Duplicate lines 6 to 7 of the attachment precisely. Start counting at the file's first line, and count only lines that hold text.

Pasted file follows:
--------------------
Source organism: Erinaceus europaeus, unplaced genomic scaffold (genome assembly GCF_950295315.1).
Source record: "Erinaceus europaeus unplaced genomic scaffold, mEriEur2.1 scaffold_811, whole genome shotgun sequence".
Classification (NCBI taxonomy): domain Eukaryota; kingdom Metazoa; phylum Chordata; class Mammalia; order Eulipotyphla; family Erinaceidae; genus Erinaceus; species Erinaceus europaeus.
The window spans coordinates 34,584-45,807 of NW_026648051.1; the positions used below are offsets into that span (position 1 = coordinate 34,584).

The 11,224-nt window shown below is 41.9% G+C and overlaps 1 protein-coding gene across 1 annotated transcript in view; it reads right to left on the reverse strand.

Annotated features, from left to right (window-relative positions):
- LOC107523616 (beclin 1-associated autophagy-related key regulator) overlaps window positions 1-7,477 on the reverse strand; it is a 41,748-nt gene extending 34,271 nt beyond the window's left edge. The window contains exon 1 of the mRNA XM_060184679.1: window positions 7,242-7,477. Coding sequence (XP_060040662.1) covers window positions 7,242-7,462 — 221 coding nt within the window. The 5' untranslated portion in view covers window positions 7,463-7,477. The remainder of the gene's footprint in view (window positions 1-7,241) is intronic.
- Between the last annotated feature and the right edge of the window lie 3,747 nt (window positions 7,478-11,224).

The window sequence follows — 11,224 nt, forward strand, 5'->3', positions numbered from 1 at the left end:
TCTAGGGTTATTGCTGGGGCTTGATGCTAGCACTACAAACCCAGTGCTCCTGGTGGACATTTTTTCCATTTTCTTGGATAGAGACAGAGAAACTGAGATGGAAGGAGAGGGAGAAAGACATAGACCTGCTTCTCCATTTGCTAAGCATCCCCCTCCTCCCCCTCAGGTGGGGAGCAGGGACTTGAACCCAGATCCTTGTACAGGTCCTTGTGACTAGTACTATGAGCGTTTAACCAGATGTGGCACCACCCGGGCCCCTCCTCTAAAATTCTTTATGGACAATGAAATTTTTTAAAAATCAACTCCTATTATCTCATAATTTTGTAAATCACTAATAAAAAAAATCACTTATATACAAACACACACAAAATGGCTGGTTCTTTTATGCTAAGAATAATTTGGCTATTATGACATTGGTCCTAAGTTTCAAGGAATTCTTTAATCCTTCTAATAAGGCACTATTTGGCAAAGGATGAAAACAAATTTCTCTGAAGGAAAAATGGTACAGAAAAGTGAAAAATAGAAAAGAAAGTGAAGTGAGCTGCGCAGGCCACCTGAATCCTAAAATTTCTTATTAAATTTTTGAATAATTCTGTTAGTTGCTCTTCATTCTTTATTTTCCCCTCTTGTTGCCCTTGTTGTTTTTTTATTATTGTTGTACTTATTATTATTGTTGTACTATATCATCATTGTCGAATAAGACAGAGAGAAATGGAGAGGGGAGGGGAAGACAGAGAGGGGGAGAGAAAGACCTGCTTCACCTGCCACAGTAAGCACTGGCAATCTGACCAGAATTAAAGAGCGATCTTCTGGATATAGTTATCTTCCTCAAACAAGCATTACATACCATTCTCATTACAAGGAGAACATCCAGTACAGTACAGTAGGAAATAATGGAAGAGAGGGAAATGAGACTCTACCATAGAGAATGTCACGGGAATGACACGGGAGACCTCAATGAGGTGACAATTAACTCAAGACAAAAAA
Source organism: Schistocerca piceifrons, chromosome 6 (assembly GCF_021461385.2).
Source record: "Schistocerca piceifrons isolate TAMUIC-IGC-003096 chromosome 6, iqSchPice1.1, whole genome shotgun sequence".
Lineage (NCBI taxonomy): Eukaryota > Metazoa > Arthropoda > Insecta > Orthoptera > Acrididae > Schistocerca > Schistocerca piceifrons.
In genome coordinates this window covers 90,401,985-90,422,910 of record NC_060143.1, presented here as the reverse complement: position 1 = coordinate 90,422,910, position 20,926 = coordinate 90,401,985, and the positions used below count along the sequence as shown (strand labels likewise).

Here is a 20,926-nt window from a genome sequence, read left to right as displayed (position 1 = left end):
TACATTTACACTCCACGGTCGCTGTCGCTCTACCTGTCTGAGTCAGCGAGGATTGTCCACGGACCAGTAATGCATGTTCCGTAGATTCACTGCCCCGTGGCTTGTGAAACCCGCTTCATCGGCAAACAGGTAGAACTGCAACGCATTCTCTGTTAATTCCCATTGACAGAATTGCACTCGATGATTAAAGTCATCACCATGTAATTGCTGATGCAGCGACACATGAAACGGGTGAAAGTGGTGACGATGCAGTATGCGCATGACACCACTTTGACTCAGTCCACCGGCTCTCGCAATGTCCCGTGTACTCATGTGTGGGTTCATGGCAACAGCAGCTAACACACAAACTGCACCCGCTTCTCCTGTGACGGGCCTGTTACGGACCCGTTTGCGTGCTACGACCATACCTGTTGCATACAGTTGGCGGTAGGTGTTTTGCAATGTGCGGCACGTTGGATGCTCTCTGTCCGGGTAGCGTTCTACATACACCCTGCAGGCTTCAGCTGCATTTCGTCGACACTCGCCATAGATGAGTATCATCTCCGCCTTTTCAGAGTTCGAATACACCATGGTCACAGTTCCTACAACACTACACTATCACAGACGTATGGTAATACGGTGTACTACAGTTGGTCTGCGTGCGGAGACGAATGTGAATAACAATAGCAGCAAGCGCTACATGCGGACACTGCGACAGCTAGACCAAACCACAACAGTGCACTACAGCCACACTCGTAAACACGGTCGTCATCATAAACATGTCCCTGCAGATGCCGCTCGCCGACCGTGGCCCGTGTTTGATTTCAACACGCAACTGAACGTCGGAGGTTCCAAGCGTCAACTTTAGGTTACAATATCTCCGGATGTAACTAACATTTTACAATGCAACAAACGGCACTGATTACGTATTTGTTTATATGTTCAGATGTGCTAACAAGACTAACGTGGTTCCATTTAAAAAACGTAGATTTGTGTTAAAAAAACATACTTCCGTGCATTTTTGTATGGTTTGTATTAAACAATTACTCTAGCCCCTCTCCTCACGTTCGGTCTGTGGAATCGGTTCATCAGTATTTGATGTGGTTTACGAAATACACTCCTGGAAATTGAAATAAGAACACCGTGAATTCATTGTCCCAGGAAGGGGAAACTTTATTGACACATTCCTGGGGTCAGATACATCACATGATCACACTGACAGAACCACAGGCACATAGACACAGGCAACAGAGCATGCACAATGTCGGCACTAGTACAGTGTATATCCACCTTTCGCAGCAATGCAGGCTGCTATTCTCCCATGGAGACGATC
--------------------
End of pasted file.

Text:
Annotated features, from left to right (window-relative positions):
- LOC107523616 (beclin 1-associated autophagy-related key regulator) overlaps window positions 1-7,477 on the reverse strand; it is a 41,748-nt gene extending 34,271 nt beyond the window's left edge. The window contains exon 1 of the mRNA XM_060184679.1: window positions 7,242-7,477. Coding sequence (XP_060040662.1) covers window positions 7,242-7,462 — 221 coding nt within the window. The 5' untranslated portion in view covers window positions 7,463-7,477. The remainder of the gene's footprint in view (window positions 1-7,241) is intronic.